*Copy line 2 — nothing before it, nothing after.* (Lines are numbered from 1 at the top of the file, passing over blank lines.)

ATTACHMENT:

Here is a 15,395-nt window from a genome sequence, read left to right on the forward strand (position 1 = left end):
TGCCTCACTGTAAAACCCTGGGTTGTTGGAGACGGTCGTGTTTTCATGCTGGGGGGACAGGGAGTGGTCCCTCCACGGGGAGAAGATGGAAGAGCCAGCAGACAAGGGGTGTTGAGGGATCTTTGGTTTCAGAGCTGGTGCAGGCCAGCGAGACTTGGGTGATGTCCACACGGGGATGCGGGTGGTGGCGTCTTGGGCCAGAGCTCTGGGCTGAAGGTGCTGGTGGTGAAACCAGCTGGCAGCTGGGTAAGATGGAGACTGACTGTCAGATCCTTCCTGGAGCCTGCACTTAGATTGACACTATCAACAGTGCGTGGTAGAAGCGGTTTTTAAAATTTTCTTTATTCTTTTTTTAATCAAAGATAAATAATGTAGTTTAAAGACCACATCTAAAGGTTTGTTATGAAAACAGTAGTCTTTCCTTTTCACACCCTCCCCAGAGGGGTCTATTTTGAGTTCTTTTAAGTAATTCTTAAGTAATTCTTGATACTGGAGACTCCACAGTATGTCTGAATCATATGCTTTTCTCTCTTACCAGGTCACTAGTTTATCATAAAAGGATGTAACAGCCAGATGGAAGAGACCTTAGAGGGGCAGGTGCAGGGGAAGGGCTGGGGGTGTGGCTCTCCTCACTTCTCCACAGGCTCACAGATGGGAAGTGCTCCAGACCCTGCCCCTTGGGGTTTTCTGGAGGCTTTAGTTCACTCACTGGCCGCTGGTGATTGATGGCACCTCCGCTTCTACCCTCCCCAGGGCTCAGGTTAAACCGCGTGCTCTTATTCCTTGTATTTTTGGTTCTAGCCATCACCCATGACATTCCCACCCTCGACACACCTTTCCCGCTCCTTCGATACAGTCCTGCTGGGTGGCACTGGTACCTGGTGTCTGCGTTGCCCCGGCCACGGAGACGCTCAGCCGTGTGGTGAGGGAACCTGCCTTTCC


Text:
TGCCTCACTGTAAAACCCTGGGTTGTTGGAGACGGTCGTGTTTTCATGCTGGGGGGACAGGGAGTGGTCCCTCCACGGGGAGAAGATGGAAGAGCCAGCAGACAAGGGGTGTTGAGGGATCTTTGGTTTCAGAGCTGGTGCAGGCCAGCGAGACTTGGGTGATGTCCACACGGGGATGCGGGTGGTGGCGTCTTGGGCCAGAGCTCTGGGCTGAAGGTGCTGGTGGTGAAACCAGCTGGCAGCTGGGTAAGATGGAGACTGACTGTCAGATCCTTCCTGGAGCCTGCACTTAGATTGACACTATCAACAGTGCGTGGTAGAAGCGGTTTTTAAAATTTTCTTTATTCTTTTTTTAATCAAAGATAAATAATGTAGTTTAAAGACCACATCTAAAGGTTTGTTATGAAAACAGTAGTCTTTCCTTTTCACACCCTCCCCAGAGGGGTCTATTTTGAGTTCTTTTAAGTAATTCTTAAGTAATTCTTGATACTGGAGACTCCACAGTATGTCTGAATCATATGCTTTTCTCTCTTACCAGGTCACTAGTTTATCATAAAAGGATGTAACAGCCAGATGGAAGAGACCTTAGAGGGGCAGGTGCAGGGGAAGGGCTGGGGGTGTGGCTCTCCTCACTTCTCCACAGGCTCACAGATGGGAAGTGCTCCAGACCCTGCCCCTTGGGGTTTTCTGGAGGCTTTAGTTCACTCACTGGCCGCTGGTGATTGATGGCACCTCCGCTTCTACCCTCCCCAGGGCTCAGGTTAAACCGCGTGCTCTTATTCCTTGTATTTTTGGTTCTAGCCATCACCCATGACATTCCCACCCTCGACACACCTTTCCCGCTCCTTCGATACAGTCCTGCTGGGTGGCACTGGTACCTGGTGTCTGCGTTGCCCCGGCCACGGAGACGCTCAGCCGTGTGGTGAGGGAACCTGCCTTTCC